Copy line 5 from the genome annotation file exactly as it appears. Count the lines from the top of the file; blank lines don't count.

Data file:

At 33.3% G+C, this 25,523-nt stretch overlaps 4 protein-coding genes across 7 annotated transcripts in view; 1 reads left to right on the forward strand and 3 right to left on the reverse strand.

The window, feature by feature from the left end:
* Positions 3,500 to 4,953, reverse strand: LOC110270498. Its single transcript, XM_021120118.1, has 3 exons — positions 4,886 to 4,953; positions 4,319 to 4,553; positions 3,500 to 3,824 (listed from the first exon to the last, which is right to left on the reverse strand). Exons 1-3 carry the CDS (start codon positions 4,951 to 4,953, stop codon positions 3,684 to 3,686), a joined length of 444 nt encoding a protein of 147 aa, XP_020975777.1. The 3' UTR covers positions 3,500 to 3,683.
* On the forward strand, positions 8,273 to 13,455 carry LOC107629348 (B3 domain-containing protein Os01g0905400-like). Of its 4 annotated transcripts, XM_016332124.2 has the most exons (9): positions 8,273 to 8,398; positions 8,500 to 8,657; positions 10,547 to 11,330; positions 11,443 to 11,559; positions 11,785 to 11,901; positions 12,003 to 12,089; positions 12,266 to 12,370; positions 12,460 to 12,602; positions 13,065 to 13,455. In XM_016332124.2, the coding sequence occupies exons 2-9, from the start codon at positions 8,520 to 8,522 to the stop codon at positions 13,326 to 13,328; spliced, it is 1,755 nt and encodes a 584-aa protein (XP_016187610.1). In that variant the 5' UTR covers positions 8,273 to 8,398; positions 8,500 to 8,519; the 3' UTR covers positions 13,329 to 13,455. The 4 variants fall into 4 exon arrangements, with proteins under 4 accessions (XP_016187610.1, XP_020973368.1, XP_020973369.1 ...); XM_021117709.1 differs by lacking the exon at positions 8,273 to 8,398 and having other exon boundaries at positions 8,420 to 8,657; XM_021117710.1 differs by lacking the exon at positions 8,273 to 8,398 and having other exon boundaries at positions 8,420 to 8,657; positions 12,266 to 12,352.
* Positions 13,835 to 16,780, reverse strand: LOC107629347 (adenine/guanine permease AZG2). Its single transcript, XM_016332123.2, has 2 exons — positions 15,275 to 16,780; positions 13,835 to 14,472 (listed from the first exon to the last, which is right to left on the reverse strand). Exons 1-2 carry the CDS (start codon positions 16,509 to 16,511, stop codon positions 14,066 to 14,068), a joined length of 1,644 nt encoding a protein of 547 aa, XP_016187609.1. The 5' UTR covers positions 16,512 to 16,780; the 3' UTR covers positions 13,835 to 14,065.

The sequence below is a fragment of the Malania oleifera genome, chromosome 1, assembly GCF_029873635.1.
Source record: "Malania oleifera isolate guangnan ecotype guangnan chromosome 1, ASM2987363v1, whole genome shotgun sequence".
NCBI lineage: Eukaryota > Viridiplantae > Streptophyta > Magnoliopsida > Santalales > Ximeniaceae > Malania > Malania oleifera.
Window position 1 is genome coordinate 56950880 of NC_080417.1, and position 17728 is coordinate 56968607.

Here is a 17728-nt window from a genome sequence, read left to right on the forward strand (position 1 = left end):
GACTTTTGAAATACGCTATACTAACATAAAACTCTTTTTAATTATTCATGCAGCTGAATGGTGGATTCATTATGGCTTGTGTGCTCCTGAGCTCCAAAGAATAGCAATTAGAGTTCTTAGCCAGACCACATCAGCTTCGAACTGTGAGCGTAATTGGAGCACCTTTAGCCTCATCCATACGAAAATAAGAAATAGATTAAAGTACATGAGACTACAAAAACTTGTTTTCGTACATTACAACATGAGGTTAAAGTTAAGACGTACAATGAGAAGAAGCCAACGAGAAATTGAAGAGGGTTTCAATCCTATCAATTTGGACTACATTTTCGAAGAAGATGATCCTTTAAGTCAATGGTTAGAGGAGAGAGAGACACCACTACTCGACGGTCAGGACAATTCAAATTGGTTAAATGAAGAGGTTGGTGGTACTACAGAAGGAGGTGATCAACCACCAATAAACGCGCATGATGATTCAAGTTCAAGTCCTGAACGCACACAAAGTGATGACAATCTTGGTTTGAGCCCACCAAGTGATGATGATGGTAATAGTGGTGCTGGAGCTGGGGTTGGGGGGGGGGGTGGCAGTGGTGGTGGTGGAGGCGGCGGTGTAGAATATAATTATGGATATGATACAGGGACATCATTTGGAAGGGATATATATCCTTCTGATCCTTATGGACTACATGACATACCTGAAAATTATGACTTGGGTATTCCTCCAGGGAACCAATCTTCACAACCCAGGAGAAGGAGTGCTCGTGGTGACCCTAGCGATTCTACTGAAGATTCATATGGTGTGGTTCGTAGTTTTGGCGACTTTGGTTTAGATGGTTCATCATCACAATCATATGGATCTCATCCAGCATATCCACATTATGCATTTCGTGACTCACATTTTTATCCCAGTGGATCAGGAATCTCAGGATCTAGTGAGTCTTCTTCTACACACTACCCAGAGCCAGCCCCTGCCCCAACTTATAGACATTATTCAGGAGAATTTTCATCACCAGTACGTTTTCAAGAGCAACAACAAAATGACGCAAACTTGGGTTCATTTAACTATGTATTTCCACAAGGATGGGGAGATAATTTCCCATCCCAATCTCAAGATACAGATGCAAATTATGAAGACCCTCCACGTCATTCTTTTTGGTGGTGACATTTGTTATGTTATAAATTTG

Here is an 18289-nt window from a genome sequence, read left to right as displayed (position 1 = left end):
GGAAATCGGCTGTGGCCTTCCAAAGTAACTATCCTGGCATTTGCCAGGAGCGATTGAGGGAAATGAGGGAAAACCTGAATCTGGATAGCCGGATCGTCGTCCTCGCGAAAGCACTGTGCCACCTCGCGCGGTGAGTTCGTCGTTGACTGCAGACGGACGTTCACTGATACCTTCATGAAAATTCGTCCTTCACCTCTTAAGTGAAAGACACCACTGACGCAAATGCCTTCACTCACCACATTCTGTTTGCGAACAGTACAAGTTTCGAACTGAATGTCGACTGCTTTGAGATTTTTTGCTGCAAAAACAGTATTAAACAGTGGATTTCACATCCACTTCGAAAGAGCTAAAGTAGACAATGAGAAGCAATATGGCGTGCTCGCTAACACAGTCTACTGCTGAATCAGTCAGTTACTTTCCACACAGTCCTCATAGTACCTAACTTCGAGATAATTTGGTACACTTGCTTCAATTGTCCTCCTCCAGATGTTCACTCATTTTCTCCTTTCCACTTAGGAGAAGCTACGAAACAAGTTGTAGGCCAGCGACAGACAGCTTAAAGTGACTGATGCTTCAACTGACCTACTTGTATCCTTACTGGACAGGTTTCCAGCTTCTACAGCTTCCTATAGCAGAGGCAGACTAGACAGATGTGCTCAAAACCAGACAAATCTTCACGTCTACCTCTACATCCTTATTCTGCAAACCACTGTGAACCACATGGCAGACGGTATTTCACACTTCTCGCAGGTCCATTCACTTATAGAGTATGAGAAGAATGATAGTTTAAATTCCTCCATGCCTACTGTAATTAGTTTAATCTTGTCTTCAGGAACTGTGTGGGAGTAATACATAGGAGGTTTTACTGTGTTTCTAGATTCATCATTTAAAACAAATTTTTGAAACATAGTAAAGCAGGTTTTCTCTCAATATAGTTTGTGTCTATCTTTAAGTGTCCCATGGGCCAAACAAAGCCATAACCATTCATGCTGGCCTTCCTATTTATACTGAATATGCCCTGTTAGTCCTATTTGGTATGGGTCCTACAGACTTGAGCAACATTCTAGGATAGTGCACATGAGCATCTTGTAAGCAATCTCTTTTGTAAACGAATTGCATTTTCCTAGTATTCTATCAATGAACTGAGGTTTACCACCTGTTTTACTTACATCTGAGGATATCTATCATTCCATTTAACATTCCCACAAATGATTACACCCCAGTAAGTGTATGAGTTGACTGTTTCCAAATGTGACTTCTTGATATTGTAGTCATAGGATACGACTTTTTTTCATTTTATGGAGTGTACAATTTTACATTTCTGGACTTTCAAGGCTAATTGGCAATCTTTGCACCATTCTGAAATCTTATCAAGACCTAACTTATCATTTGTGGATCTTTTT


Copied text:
* Positions 13,835 to 16,780, reverse strand: LOC107629347 (adenine/guanine permease AZG2). Its single transcript, XM_016332123.2, has 2 exons — positions 15,275 to 16,780; positions 13,835 to 14,472 (listed from the first exon to the last, which is right to left on the reverse strand). Exons 1-2 carry the CDS (start codon positions 16,509 to 16,511, stop codon positions 14,066 to 14,068), a joined length of 1,644 nt encoding a protein of 547 aa, XP_016187609.1. The 5' UTR covers positions 16,512 to 16,780; the 3' UTR covers positions 13,835 to 14,065.